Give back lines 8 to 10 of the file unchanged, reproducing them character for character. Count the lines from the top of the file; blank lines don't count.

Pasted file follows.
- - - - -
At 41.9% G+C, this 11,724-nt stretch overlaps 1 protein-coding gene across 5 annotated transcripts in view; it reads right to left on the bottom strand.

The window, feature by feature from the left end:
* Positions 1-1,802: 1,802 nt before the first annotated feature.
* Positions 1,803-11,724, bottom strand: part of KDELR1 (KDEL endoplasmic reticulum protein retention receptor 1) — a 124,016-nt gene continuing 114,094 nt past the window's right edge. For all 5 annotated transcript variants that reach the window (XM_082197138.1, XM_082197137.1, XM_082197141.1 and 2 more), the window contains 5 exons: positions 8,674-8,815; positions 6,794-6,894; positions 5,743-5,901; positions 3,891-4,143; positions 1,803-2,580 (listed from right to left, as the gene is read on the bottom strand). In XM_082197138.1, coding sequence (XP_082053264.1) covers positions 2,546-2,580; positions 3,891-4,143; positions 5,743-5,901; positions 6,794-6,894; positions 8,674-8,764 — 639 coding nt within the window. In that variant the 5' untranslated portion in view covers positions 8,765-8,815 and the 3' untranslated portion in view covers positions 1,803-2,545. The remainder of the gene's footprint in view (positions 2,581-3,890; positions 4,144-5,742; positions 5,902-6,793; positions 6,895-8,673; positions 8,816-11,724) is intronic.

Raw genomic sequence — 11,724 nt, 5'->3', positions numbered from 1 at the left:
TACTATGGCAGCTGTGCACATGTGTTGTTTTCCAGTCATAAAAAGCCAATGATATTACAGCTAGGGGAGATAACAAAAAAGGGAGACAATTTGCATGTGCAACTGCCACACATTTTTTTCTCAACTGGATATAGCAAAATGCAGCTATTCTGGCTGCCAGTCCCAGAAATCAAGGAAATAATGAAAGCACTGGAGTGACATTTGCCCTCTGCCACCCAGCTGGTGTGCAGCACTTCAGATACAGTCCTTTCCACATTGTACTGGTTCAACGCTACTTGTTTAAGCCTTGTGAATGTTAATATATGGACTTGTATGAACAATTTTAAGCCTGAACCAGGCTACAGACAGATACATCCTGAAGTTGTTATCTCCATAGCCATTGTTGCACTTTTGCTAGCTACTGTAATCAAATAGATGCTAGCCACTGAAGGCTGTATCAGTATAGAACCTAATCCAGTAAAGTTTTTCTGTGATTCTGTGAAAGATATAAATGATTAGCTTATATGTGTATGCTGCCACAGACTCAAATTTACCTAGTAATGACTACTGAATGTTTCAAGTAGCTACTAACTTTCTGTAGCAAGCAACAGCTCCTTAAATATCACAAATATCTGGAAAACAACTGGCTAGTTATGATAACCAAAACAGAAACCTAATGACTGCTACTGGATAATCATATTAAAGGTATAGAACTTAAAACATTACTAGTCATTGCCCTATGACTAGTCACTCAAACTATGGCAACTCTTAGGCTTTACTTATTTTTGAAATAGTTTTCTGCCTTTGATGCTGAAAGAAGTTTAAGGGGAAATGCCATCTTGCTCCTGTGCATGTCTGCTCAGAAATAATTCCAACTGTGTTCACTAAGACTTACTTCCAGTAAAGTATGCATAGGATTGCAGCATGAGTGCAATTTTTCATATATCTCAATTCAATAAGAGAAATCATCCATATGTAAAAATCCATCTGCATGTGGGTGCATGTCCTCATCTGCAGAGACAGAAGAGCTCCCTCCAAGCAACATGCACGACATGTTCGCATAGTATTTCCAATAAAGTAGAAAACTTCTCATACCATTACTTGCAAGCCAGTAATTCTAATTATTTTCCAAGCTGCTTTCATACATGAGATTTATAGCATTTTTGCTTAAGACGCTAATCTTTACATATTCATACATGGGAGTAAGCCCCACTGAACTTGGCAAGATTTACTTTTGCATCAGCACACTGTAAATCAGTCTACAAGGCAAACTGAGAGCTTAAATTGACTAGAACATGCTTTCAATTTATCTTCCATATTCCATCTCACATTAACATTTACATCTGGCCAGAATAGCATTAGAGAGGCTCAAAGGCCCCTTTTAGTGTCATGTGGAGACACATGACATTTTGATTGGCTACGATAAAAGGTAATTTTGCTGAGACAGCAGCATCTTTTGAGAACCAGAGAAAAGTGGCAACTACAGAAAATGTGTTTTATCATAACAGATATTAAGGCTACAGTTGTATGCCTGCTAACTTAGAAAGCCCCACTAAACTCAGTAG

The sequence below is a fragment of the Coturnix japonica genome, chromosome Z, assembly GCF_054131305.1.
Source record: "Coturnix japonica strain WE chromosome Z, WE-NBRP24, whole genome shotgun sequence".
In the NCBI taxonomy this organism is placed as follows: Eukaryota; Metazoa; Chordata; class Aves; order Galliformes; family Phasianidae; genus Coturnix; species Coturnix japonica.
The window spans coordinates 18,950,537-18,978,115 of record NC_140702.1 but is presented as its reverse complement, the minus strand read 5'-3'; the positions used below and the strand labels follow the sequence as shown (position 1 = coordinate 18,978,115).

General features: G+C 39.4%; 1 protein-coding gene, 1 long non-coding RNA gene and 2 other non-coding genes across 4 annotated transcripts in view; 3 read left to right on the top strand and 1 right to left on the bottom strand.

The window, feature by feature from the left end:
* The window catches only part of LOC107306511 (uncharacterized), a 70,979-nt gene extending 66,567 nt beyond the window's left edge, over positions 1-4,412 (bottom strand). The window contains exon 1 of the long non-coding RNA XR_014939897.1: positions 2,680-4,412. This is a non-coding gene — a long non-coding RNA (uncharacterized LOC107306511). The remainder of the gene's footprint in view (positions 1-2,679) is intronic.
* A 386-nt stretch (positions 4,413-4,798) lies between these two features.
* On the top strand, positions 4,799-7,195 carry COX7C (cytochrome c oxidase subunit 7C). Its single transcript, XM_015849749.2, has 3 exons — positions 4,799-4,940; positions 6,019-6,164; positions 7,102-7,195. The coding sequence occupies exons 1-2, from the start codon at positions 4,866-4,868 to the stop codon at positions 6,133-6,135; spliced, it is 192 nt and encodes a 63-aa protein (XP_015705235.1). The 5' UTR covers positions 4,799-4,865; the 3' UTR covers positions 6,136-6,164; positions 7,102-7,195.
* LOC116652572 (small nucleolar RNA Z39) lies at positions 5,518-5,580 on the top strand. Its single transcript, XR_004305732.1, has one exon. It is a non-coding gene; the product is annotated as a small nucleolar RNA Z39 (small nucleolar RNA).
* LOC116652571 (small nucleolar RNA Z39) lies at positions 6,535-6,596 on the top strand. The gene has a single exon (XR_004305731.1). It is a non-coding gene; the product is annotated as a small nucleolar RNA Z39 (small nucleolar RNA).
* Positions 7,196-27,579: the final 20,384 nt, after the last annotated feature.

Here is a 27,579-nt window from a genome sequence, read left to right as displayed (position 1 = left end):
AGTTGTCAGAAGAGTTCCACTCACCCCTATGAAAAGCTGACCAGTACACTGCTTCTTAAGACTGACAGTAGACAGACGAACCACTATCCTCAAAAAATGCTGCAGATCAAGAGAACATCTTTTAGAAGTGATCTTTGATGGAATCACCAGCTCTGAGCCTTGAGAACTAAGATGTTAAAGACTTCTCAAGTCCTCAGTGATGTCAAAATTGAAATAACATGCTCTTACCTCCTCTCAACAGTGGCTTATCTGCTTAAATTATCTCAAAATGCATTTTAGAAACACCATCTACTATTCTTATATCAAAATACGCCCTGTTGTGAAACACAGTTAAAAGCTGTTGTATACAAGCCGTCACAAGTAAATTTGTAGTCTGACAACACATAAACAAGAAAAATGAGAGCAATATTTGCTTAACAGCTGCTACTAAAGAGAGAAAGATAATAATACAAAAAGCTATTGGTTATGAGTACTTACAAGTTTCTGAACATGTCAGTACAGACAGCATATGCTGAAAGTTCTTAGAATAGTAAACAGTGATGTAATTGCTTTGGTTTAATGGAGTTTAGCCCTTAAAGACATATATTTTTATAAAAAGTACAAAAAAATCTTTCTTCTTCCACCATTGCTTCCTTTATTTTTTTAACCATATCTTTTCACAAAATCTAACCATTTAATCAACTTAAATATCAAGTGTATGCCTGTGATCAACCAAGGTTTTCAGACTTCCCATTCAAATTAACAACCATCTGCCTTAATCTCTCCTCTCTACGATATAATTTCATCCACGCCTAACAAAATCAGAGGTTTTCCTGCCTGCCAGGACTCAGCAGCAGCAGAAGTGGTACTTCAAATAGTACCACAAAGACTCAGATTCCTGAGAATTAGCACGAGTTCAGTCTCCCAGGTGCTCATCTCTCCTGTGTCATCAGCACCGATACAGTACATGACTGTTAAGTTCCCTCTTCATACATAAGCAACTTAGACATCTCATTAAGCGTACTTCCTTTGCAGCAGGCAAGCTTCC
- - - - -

Source record: "Coturnix japonica strain WE chromosome Z, WE-NBRP24, whole genome shotgun sequence".
In the NCBI taxonomy this organism is placed as follows: Eukaryota; Metazoa; Chordata; class Aves; order Galliformes; family Phasianidae; genus Coturnix; species Coturnix japonica.
The window spans coordinates 18,950,537-18,978,115 of record NC_140702.1 but is presented as its reverse complement, the minus strand read 5'-3'; the positions used below and the strand labels follow the sequence as shown (position 1 = coordinate 18,978,115).